For the first time in Uganda, the United Nations World Food Programme has launched a food airdrop operation as part of a massive effort to reach tens of thousands of displaced people after heavy rains blocked the delivery of relief food by road.
On Saturday, an Antonov-12 cargo aircraft started a month-long operation to drop food from the air to thousands of displaced people.
No other way
By Tuesday, 117 metric tons of cereals, pulses, sugar and highly nutritious corn-soya blend had been delivered from the northern town of Gulu – enough to feed the 10,000 people in
There is simply no other way to get survival rations to isolated people
WFP Uganda Acting Country Director Alix Loriston
two camps for a month.
“Resorting to food airdrops reflects the severity of the heavy rains and floods, which in some parts of Uganda are the worst in 35 years,” said WFP Uganda Acting Country Director Alix Loriston. “There is simply no other way to get survival rations to isolated people.”
Flooding has directly affected 300,000 people in northern and eastern Uganda, while tens of thousands of displaced in the north of the country are still unreachable as floodwaters have severed roads.
WFP is using a combination of airdrops and helicopters to deliver food and non-food items for the humanitarian community.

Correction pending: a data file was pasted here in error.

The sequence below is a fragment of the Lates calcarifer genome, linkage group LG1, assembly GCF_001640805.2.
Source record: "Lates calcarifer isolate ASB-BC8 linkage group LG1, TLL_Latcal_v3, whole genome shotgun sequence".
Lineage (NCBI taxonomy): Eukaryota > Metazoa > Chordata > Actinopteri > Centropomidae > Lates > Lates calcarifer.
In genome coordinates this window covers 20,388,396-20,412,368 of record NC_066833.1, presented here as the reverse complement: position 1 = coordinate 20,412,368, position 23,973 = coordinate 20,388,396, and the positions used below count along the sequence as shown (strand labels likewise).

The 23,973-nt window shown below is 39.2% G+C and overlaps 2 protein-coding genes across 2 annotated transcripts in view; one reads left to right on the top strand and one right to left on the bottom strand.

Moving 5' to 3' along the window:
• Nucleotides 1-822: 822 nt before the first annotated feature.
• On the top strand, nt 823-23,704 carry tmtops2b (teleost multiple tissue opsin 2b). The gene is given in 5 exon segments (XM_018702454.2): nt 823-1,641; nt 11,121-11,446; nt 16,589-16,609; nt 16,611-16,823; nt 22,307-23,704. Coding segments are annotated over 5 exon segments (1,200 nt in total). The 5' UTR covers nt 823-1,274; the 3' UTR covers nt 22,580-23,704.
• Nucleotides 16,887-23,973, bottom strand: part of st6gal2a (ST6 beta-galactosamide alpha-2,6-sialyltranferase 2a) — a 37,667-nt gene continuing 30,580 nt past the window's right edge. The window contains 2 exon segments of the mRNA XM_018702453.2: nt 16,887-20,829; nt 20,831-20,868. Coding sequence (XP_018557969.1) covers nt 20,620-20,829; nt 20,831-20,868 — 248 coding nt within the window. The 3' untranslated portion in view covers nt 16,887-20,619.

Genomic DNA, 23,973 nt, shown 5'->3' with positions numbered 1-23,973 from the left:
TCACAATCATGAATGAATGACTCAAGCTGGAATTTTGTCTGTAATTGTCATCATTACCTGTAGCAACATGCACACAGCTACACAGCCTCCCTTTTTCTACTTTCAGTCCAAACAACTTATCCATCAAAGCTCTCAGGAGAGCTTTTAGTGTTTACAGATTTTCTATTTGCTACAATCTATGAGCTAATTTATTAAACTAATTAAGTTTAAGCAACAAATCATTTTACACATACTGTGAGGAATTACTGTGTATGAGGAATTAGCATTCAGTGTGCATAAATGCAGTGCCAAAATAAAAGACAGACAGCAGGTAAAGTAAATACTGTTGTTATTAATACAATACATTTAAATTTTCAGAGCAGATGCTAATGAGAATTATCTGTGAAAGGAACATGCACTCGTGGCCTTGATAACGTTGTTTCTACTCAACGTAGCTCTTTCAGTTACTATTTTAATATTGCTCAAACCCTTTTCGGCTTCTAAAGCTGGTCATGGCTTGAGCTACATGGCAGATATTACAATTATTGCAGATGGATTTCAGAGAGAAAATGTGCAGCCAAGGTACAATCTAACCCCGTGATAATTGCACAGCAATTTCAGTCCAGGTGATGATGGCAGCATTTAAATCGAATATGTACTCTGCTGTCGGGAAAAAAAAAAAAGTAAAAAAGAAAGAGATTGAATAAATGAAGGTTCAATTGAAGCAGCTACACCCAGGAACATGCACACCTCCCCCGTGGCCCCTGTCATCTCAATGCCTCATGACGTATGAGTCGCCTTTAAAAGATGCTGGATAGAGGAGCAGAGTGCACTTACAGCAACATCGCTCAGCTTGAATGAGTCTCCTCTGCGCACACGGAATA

WFP is also using boats to deliver food and essential supplies. So far, WFP has delivered food by land, water and air to 150,000 people out of the 300,000 hit by the floods in the West.
The situation in Uganda is serious as some 250,000 displaced people living in camps in northern Uganda did not receive September rations from WFP when heavy rains made it impossible for trucks to reach them. Other displaced people have not received food since July because torrential rains cut off roads.
WFP urgently needs US$17 million to buy food for flood victims plus US$3.2 million to operate trucks, boats and aircraft on behalf of the entire humanitarian community.
WFP is also undertaking emergency road and bridge repairs. So far, WFP has only received one-fifth of its flood appeal made four weeks ago.
Without new contributions, WFP’s supply line for a total of 1.7 million people in Uganda, including flood victims, will break in December.
Projects were already short of funds before the floods, and now stocks of special foods for malnourished children are exhausted. Beans will run out later this month.